In July, 2005, then-governor of Arizona Janet Napolitano was keen on bringing an innovative public safety tool to her state to help "alleviate the strain" on local law enforcement of dealing with illegal aliens. She wrote to then-Secretary of Homeland Security Michael Chertoff, asking his agency to approve a 287(g) agreement for Arizona: "Officers often come into contact with large numbers of UDAs [Undocumented Aliens] during routine traffic or other law enforcement activities." In the letter, she approvingly noted that she would have the assistance of Maricopa County Sheriff Joe Arpaio in providing bed space for the criminal aliens she anticipated detaining for ICE. The Arizona Department of Corrections soon became the nation's fourth law enforcement agency to participate in the 287(g) program, followed into the program 17 months later by Maricopa County (which includes the city of Phoenix and is home to most of the state's population).
Now, six years later, as DHS Secretary, Napolitano has terminated Arpaio's authority to assist in federal immigration law enforcement efforts, even though that 287(g) program has been a major driver of her agency's success in boosting criminal alien removals and addressing the cross-border crime problems that result from her agency's failure to secure the Arizona border.
Napolitano's cancellation of the Maricopa County 287(g) program follows closely on the heels of a findings letter released on Thursday by the Justice Department, accusing Sheriff Arpaio and his deputies of various discriminatory practices, including racial profiling of Latino drivers. This findings letter is a rather flimsy and unimpressive document, but is entirely characteristic of the many breathless (and fact-free) studies of 287(g) put out over the years by the anti-immigration enforcement grievance groups from which the DOJ apparently drew to staff its Civil Rights division.
What led DOJ investigators to conclude that Maricopa County Sheriff's Office (MCSO) deputies are illegally targeting Latino drivers? In addition to reporting a few anecdotes, the findings letter stated that their (unidentified) racial-profiling expert found that Latino drivers were four to nine times more likely to be stopped in Maricopa than similarly-situated non-Latino drivers. But the letter presents no context to show why that statistic is significant and evidence of illegal discrimination. For example, what is the ethnic make-up of Maricopa County, and specifically the driving sub-set of the population (licensed and unlicensed)? Are the Latinos ticketed at different rates than non-Latino drivers? How did the expert determine that the stops of Latinos were "pretextual"? How do these arrest statistics compare to other jurisdictions, both in Arizona and other parts of the country? Interestingly, the findings letter says that the expert analyzed only those traffic stops made after the initiation of Maricopa County's immigration enforcement program – so we have no way of knowing if the traffic stop patterns the expert examined are the same or different from what went on before, or if the immigration enforcement had anything to do with traffic stops at all.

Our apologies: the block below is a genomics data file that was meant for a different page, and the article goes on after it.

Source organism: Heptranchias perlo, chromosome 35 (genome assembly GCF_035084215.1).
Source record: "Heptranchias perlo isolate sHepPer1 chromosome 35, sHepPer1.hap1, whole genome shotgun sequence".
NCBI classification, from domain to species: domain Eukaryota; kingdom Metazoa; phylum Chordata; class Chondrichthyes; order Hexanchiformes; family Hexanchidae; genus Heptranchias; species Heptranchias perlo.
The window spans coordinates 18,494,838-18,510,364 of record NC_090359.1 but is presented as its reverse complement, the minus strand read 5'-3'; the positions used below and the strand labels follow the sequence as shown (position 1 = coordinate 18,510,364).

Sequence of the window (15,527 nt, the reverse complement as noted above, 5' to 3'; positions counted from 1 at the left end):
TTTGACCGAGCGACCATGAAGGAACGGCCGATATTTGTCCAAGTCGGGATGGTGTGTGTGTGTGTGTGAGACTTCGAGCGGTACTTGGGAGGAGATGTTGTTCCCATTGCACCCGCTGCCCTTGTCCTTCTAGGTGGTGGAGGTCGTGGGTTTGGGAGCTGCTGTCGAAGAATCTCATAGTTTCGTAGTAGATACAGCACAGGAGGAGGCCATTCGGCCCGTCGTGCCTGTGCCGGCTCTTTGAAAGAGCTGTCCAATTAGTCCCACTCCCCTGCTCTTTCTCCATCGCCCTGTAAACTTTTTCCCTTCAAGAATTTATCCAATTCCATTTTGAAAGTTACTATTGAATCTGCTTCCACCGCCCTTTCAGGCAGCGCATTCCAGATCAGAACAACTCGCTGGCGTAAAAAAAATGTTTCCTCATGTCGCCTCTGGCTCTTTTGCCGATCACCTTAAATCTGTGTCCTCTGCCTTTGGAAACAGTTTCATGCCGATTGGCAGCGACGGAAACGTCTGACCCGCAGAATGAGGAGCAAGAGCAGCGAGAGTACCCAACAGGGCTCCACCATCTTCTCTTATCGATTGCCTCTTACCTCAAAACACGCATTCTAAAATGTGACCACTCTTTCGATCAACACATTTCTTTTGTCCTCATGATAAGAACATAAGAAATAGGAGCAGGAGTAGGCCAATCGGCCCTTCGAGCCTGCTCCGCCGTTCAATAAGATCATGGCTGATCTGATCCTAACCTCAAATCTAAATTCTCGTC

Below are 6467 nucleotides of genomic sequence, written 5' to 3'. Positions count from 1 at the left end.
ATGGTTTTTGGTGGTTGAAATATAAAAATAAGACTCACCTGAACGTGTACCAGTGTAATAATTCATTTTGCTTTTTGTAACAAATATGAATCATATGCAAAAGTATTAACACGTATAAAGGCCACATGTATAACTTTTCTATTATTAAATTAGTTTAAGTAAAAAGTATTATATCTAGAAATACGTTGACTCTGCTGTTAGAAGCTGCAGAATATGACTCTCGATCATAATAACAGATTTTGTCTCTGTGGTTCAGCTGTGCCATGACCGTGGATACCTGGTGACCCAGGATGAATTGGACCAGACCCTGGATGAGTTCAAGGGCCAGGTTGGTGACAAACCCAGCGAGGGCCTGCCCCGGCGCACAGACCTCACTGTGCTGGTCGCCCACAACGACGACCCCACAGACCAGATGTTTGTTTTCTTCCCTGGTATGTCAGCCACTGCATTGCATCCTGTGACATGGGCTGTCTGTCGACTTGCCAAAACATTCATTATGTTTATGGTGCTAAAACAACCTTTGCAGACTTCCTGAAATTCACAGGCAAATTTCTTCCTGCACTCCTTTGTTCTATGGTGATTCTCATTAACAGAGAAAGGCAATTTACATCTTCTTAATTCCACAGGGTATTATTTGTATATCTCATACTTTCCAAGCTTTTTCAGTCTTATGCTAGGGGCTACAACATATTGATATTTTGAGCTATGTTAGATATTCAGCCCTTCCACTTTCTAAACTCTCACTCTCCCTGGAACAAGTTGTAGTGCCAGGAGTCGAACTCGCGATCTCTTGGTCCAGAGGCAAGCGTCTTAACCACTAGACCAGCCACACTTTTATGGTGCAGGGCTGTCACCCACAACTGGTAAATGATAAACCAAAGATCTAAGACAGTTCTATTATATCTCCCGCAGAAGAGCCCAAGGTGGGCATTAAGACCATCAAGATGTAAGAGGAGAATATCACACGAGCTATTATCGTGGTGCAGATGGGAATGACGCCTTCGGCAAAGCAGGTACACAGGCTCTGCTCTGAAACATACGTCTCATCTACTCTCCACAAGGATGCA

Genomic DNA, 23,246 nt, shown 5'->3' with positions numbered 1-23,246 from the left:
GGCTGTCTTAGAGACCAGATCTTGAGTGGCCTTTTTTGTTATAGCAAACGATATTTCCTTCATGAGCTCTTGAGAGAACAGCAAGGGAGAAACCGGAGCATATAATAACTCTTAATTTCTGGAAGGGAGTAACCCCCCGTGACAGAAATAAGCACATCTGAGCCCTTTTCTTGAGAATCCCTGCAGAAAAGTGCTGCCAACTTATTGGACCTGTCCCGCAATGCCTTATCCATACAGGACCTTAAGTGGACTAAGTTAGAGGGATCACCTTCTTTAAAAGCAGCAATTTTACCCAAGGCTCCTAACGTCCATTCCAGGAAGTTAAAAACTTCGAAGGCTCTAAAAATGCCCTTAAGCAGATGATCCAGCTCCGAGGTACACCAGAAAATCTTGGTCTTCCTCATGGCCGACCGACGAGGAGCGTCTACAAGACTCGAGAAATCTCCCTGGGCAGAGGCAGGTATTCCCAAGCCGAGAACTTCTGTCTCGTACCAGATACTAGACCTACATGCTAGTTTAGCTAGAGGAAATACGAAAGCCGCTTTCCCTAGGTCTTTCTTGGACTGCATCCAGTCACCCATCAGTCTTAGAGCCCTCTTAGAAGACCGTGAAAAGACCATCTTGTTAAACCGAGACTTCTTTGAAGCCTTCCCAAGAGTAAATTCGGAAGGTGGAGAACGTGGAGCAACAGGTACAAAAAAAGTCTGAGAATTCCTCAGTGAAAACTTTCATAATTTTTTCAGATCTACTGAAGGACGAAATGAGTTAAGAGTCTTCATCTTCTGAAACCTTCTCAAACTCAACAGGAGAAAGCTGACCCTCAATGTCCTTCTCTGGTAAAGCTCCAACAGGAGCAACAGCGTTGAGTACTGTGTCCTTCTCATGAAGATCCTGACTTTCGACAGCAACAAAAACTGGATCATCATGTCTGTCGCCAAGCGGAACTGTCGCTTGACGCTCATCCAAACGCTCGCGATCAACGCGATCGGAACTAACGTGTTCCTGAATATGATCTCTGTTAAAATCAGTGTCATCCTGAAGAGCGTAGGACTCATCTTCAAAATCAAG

But Obama administration officials have no time for such hairsplitting. Although the DOJ findings did not discuss 287(g), or much about immigration enforcement at all, on the same day as they were announced to the press, ICE director John Morton released a letter informing Maricopa County that ICE would withdraw all of its detainees from Maricopa County jails, cease responding to inquiries from MCSO deputies, and restrict MCSO officer's access to Secure Communities technology. All this before the county officials had a chance to even read and respond to the DOJ conclusions, much less offer to correct the problems.